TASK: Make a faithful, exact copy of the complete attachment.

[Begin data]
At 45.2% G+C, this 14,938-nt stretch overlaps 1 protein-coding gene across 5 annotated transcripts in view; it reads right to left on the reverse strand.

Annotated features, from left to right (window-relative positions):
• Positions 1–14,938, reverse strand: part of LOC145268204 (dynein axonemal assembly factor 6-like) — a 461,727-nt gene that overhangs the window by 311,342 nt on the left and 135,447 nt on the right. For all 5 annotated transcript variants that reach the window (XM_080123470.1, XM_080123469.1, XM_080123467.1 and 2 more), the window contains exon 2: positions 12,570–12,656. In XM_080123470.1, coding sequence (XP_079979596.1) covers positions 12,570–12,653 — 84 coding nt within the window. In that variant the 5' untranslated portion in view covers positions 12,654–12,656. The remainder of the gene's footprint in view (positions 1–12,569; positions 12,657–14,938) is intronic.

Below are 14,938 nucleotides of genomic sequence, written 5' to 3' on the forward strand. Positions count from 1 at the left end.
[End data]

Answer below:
At 45.2% G+C, this 14,938-nt stretch overlaps 1 protein-coding gene across 5 annotated transcripts in view; it reads right to left on the reverse strand.

Annotated features, from left to right (window-relative positions):
• Positions 1–14,938, reverse strand: part of LOC145268204 (dynein axonemal assembly factor 6-like) — a 461,727-nt gene that overhangs the window by 311,342 nt on the left and 135,447 nt on the right. For all 5 annotated transcript variants that reach the window (XM_080123470.1, XM_080123469.1, XM_080123467.1 and 2 more), the window contains exon 2: positions 12,570–12,656. In XM_080123470.1, coding sequence (XP_079979596.1) covers positions 12,570–12,653 — 84 coding nt within the window. In that variant the 5' untranslated portion in view covers positions 12,654–12,656. The remainder of the gene's footprint in view (positions 1–12,569; positions 12,657–14,938) is intronic.

Below are 14,938 nucleotides of genomic sequence, written 5' to 3' on the forward strand. Positions count from 1 at the left end.